You can do all that without suspecting that the child-free woman is sitting there, looking at your walls covered in scribble, or floor studded with Play Doh and ancient peas going: “Fucking hell, get me out of here,” or “Fucking hell if I had kids I wouldn’t do it like this.” Even if she is not thinking that, she might be and that causes the faintest of discomforts, like someone, not far away, playing clusters of wrong notes together on a piano.
Another mother, even if her parenting methods are completely and totally anathema to yours, will rarely, unless she is a total monster, judge you too badly for it. I mean, she will judge you, because that’s what we all do – we’re either starry-eyed with admiration (“her house is so tidy, she is so organised“) or we judge (“I don’t know how she can live like that.“) But it’s done so internally, quietly and subtly that no-one will notice, not even for a millisecond. The most powerful and detectable thought other mothers have is usually: “Whatever works for you, man.” And that is, in its own way, a sort of respect.
But society, in general, likes MOTHERS, when they are not in the way, or moaning on about being tired, or expecting anyone to admire their revolting, dim children. If you’ve got children, somewhere, then that’s a good thing. And the more you have the more people defer to you on everything. I mean, up to four children. Five or more children and people assume you have some sort of addiction.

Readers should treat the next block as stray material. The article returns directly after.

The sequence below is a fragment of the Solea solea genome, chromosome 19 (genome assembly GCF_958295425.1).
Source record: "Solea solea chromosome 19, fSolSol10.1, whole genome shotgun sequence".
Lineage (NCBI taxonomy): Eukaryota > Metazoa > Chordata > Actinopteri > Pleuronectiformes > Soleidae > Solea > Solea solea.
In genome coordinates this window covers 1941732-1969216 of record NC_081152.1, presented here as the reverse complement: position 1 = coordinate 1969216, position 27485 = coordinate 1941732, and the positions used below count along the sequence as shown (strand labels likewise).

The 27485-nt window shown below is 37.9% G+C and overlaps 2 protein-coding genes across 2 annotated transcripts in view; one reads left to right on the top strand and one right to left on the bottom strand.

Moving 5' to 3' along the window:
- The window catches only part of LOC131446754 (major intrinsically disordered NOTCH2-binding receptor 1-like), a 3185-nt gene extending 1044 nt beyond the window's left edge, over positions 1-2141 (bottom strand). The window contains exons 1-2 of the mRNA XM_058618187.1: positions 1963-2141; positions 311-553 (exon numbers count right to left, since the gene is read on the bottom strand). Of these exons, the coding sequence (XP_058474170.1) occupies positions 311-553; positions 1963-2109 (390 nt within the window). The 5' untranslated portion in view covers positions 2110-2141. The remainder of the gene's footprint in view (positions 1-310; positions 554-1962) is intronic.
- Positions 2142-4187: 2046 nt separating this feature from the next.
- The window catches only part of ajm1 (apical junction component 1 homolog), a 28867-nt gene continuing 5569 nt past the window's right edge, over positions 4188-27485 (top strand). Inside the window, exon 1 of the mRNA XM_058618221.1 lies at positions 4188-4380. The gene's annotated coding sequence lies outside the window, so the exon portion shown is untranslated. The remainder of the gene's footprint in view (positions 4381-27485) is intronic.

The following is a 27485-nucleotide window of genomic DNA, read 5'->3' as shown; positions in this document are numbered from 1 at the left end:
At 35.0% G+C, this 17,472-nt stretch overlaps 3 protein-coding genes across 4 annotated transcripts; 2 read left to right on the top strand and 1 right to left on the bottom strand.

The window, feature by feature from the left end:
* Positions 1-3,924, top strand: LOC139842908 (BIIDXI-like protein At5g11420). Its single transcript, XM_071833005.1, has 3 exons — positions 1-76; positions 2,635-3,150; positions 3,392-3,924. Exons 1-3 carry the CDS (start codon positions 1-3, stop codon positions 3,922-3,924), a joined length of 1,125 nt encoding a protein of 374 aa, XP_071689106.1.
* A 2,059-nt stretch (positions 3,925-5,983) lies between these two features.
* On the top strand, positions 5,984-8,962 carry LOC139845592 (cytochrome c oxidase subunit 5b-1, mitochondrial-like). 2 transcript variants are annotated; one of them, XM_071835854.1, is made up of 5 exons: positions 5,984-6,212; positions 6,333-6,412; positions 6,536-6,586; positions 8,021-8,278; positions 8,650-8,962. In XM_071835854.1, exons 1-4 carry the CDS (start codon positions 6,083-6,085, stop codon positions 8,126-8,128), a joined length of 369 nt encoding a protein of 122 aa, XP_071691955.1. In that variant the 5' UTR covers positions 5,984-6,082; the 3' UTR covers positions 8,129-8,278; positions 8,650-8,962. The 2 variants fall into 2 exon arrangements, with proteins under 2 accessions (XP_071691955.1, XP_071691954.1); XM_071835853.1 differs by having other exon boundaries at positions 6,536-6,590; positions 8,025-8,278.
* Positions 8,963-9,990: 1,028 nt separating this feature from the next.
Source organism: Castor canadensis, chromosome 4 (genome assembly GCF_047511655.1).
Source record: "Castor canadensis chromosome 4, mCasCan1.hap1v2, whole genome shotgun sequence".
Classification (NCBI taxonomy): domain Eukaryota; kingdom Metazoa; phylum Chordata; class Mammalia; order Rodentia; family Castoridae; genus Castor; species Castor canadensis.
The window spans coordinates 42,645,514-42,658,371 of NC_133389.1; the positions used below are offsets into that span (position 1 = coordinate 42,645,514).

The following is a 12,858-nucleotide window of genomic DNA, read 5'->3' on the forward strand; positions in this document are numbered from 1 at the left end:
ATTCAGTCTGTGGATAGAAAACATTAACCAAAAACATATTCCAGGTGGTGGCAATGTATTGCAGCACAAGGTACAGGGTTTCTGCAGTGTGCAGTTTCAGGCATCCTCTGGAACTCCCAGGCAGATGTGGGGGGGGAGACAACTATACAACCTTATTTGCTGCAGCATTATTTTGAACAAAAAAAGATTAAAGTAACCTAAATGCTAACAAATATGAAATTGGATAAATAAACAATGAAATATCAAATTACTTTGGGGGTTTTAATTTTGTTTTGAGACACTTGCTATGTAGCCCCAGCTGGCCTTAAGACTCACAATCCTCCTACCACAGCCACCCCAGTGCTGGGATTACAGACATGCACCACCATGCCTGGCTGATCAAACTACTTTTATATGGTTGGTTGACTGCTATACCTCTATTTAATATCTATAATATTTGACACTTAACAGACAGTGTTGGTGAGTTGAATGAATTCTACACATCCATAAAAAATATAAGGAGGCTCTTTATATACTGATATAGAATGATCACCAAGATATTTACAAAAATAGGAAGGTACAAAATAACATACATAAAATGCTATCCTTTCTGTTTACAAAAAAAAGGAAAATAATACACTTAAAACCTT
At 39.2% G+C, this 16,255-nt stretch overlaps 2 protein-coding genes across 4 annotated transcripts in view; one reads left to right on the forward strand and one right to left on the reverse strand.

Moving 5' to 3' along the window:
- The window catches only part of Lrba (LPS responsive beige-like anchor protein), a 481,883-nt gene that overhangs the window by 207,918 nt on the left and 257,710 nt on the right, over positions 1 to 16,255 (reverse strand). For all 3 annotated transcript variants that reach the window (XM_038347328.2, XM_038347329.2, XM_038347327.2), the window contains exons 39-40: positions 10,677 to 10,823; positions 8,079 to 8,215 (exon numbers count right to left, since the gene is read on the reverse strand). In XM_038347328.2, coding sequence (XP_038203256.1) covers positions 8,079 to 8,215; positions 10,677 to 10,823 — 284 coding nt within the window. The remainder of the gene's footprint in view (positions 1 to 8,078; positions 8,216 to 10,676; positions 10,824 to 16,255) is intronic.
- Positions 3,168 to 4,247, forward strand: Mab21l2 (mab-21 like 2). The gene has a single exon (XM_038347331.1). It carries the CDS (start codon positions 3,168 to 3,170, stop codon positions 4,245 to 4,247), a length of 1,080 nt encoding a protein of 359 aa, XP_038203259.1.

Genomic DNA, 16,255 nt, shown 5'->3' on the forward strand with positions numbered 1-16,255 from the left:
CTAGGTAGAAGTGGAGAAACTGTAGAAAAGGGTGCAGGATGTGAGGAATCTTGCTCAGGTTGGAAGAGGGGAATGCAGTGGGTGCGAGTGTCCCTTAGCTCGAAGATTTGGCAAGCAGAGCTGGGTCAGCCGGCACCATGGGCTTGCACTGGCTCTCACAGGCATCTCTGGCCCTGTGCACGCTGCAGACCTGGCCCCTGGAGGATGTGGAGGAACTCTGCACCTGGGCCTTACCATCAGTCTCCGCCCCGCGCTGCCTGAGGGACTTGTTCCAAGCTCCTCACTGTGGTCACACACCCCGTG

The greatest thrill I get these days is when I am out in town without Kitty, looking extremely pregnant and I come across someone who assumes it is my first child. It might be someone with a baby, or a toddler, or just a random person who wants to acknowledge that I am up the duff (which is fine). “You all ready then?” they’ll say. Or the mother will say “you’ve got all this to look forward to.” And then I smile sweetly and say “It’s my second”. It is the female equivalent of pushing up a shirtsleeve to reveal a tattoo on the forearm that reads “légion étrangère”. Maybe it’s because I have a horror of being vulnerable, being patronised, of being weak, which could probably do with another six weeks with therapy. Or maybe, deep down, we all just want a bit of respect.
Food needs respect, too. And a thing that rarely gets any is salad. We have started eating in this house for dinner a thing I have named Macho Salad. I may have got this phrase from somewhere else, but I don’t know where. But anyway, macho salad is what it is. And what it is is a salad that will do for an entire dinner, that a man would not be ashamed to be seen eating.
It consists of assorted leaves, meat or fish, some sort of thick dressing (probably made partly with mayonnaise, or blue cheese) a good scattering of firm beans – like soya beans, maybe some shards of parmesan? Nuts and seeds (sunflower is good), avocado? Chopped or quartered egg? And of course a scattering over the top of croutons, for crunch.
Last night I made one that consisted of 3 chicken thighs roasted for 45 mins (the fourth was eaten by Kitty for her tea) and chopped, a bag of mixed leaves plus dainty strips of beetroot, cucumber, a dressing of mayonnaise, olive oil, lemon, vinegar and a lot of salt, avocado, soya beans, croutons and sunflower seeds.